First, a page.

Everton’s concrete jungle from the church tower in 1948.


St George’s and the Jane Austen link, a new dense urban working class parish, before the controversial clearances create the ‘Lost Tribe of Everton’.

Millions have a passion for Jane Austen and classic books such as Pride and Prejudice. Few make the link between Jane and her greatest friend and confidante Anne Sharp who loved St George’s Church and lived in nearby York Terrace.

Anne had become a governess for Jane’s brother Edward Austen Knight in Kent, but finished her days in Everton. By 1823 Anne was running her own boarding school for girls at 15-16 Everton Terrace near the church. Her young pupils would have received a unique insight into one of the world’s most famous authors.  Jane Austen died aged 41, but she confided with her Anne right until the end. Anne was buried in our churchyard in 1859.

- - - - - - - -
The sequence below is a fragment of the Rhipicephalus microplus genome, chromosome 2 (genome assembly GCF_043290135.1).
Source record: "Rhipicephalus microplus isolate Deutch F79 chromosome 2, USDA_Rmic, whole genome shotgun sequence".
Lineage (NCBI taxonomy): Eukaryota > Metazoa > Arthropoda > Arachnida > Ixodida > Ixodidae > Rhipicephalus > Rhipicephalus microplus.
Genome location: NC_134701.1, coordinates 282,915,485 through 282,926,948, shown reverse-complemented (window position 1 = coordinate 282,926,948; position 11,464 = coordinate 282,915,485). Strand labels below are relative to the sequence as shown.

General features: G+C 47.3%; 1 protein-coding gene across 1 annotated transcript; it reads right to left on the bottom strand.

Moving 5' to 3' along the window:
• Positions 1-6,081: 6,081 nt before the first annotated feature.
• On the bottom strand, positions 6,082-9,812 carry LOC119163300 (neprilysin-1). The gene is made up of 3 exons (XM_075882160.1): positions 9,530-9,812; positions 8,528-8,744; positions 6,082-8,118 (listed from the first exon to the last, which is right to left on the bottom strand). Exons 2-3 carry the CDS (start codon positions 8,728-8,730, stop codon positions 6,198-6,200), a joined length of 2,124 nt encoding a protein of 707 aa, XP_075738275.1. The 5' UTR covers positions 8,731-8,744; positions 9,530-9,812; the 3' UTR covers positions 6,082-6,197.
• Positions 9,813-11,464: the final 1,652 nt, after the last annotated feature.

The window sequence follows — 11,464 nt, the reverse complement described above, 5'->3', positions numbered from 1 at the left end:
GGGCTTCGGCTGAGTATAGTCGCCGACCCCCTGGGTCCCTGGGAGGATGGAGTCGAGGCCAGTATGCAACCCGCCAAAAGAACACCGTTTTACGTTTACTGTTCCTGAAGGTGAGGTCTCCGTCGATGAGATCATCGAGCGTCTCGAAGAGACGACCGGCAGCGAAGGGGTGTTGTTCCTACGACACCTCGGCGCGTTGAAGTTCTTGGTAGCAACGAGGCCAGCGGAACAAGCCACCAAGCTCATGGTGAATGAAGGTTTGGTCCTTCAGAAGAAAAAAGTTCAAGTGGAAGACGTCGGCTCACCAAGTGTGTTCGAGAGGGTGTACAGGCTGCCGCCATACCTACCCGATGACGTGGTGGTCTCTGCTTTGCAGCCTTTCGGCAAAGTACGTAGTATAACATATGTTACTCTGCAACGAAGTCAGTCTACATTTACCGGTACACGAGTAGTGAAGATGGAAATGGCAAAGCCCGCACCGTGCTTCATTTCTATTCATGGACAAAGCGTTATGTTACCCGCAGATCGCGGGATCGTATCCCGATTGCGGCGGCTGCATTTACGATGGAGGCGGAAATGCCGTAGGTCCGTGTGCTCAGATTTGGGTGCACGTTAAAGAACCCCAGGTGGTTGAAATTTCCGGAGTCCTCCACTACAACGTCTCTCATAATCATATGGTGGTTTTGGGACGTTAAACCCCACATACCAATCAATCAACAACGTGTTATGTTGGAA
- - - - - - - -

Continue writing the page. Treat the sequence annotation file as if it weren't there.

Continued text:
By this time, the St George’s congregation had changed dramatically. In the middle to late 1800s the mansions of the merchants who built the church were swamped by a mass building boom from the docks to the summit of Everton ridge, inspired by the devastating 1844 Irish Potato famine. Tens of thousands of desperate migrants, initially passing through the city, chose to stay and hundreds of back to back terraced streets now swept up the hill to meet the demand.

St George’s and other local churches proudly served these new parishioners for over a century before a controversial 1960s clearance programme saw over 100,000 in the district moved to council estates and new towns across the city and beyond. Our congregations have changed, but our remit to serve our community remains the same.

A typical Everton Street in the 1960s;